Ohio Gov. John Kasich is long gone from the Republican presidential primary but on Sunday left the door open to finally endorsing Donald Trump while also predicting Trump winning his home state will be “really difficult."

Kasich, a bitter primary rival, addressed the possibility of an endorsement, with less than 100 days remaining before Election Day.

"We still have time. That's something I think about a little bit but not a lot," he told CNN.

Kasich, whose only primary win was in Ohio, has created problems for the Trump campaign, despite conceding in May to the GOP presidential nominee -- refusing to endorse Trump or attend official events during the party’s nominating convention last month in Cleveland.

Such actions appear to have so far hurt efforts to create state party unity and Trump’s chances of winning Ohio, considering no GOP presidential nominee has been elected to the White House without winning the state.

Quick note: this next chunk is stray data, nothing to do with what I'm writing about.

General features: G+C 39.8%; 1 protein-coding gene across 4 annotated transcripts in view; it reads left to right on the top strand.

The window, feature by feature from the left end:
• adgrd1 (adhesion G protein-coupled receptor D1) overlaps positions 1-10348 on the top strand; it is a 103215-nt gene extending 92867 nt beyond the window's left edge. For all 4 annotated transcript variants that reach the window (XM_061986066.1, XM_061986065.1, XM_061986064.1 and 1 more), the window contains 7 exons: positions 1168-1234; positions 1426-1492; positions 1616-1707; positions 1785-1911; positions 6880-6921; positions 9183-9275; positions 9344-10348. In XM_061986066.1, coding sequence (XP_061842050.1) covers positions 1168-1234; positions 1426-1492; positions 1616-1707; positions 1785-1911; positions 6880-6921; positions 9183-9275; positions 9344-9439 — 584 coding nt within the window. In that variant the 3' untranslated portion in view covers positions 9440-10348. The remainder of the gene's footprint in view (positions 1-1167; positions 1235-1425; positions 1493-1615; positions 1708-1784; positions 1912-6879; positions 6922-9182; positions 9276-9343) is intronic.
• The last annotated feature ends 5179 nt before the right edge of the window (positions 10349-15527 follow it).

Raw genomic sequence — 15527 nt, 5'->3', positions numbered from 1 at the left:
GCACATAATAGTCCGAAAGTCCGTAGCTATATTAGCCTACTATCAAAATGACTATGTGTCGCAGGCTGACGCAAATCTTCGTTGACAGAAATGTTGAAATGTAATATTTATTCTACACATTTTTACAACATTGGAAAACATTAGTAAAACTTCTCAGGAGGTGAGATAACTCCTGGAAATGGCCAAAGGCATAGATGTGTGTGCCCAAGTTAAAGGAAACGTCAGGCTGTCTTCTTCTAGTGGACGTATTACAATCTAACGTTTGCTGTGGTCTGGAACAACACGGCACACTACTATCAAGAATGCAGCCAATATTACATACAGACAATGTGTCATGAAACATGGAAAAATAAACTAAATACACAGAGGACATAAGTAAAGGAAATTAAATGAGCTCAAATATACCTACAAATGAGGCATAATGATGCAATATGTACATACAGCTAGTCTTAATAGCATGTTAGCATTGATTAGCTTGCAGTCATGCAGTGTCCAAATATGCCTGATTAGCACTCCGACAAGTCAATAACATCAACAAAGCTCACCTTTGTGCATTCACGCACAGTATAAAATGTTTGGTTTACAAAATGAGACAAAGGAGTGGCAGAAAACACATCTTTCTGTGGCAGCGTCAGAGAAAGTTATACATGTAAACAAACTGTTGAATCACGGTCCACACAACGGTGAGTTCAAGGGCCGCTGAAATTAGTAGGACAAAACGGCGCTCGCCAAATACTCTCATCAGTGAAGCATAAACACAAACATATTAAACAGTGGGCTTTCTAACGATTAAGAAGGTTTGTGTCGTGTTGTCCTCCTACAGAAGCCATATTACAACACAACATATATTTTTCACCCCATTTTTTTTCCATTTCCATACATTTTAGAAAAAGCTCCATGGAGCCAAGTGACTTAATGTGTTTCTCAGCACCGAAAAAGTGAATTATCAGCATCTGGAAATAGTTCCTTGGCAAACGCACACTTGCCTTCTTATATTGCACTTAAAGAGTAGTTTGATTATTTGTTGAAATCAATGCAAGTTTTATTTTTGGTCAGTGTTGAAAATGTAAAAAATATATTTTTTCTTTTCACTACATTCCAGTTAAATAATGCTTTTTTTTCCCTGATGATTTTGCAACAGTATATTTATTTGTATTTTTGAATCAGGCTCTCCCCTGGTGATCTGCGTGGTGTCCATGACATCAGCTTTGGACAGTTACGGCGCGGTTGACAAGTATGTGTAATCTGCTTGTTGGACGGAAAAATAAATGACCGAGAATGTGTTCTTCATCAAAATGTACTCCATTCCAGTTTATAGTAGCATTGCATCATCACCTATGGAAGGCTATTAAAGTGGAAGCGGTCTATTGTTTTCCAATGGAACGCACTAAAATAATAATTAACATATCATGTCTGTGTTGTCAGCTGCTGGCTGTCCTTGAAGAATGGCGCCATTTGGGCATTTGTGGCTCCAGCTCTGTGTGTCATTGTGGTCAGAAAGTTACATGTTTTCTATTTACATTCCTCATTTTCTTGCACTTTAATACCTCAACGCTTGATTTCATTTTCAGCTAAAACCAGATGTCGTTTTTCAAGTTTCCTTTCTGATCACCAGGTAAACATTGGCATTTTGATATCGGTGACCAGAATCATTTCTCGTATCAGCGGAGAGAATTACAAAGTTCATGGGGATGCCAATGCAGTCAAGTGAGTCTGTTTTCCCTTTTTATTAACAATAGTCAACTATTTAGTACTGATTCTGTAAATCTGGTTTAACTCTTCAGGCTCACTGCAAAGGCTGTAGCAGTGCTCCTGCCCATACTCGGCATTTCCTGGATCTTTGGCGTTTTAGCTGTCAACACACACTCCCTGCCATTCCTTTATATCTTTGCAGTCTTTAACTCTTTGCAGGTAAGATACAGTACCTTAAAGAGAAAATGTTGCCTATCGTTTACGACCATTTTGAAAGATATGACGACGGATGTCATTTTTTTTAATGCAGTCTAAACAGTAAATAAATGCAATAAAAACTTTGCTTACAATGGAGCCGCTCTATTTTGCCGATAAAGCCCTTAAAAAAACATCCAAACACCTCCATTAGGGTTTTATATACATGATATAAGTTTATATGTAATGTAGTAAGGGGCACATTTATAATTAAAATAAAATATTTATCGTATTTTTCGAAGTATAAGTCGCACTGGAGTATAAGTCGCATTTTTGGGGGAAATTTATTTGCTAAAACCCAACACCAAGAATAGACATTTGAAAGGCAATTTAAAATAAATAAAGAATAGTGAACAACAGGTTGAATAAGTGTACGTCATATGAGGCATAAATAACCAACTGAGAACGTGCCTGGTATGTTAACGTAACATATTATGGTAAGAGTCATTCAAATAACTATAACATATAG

“He's going to win parts of Ohio where people are really hurting," Kasich told CNN's "State of the Union." “But I still think it's difficult if you are dividing to be able to win Ohio. I think it's really, really difficult."

The so-called battleground state -- which voted in 2008 and 2012 for President Obama -- has 18 electoral votes, in the contest to get 270.

And the campaigns for Trump and Democratic presidential nominee Hillary Clinton have already made several stops in Ohio since their respective party’s nominating conventions concluded a couple of weeks ago.

Winning Ohio and other so-called Rust Belt states, whose populations and economies have dwindled over recent decades with the decline of U.S. manufacturing, appears essentially in what would or could be Trump’s narrow path to victory.

"There will be sections he will win because people are angry, frustrated and haven't heard any answers,” Kasich also said Sunday. “But I still think it's difficult if you are dividing to be able to win Ohio."

Polls show Clinton and Trump deadlocked in the state.

Kasich also attempted to explain his decision not to attend the convention, saying, "If I weren't prepared to get up there and endorse the nominee, I thought it was inappropriate to go.”